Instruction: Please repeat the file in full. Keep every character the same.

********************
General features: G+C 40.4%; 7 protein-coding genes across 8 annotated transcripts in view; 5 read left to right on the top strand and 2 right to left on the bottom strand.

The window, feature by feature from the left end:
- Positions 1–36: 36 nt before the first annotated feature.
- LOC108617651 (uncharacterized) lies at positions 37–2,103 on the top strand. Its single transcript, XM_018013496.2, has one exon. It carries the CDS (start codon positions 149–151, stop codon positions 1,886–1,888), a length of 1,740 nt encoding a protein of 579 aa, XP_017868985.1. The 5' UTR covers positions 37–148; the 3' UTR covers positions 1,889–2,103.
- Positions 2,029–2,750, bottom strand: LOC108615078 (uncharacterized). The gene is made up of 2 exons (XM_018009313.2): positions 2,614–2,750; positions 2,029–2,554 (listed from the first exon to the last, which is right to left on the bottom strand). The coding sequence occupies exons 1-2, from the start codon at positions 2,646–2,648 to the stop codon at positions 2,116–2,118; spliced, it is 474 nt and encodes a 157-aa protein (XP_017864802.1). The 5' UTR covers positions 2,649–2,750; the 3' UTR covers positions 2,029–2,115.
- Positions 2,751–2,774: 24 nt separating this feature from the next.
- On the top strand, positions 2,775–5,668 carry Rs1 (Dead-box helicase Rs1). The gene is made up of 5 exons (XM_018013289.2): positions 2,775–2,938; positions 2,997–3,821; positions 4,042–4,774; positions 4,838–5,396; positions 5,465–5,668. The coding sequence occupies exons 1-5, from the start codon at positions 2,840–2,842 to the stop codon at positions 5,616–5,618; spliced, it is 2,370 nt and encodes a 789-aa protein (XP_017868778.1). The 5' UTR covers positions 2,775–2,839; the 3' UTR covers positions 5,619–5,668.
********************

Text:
General features: G+C 40.4%; 7 protein-coding genes across 8 annotated transcripts in view; 5 read left to right on the top strand and 2 right to left on the bottom strand.

The window, feature by feature from the left end:
- Positions 1–36: 36 nt before the first annotated feature.
- LOC108617651 (uncharacterized) lies at positions 37–2,103 on the top strand. Its single transcript, XM_018013496.2, has one exon. It carries the CDS (start codon positions 149–151, stop codon positions 1,886–1,888), a length of 1,740 nt encoding a protein of 579 aa, XP_017868985.1. The 5' UTR covers positions 37–148; the 3' UTR covers positions 1,889–2,103.
- Positions 2,029–2,750, bottom strand: LOC108615078 (uncharacterized). The gene is made up of 2 exons (XM_018009313.2): positions 2,614–2,750; positions 2,029–2,554 (listed from the first exon to the last, which is right to left on the bottom strand). The coding sequence occupies exons 1-2, from the start codon at positions 2,646–2,648 to the stop codon at positions 2,116–2,118; spliced, it is 474 nt and encodes a 157-aa protein (XP_017864802.1). The 5' UTR covers positions 2,649–2,750; the 3' UTR covers positions 2,029–2,115.
- Positions 2,751–2,774: 24 nt separating this feature from the next.
- On the top strand, positions 2,775–5,668 carry Rs1 (Dead-box helicase Rs1). The gene is made up of 5 exons (XM_018013289.2): positions 2,775–2,938; positions 2,997–3,821; positions 4,042–4,774; positions 4,838–5,396; positions 5,465–5,668. The coding sequence occupies exons 1-5, from the start codon at positions 2,840–2,842 to the stop codon at positions 5,616–5,618; spliced, it is 2,370 nt and encodes a 789-aa protein (XP_017868778.1). The 5' UTR covers positions 2,775–2,839; the 3' UTR covers positions 5,619–5,668.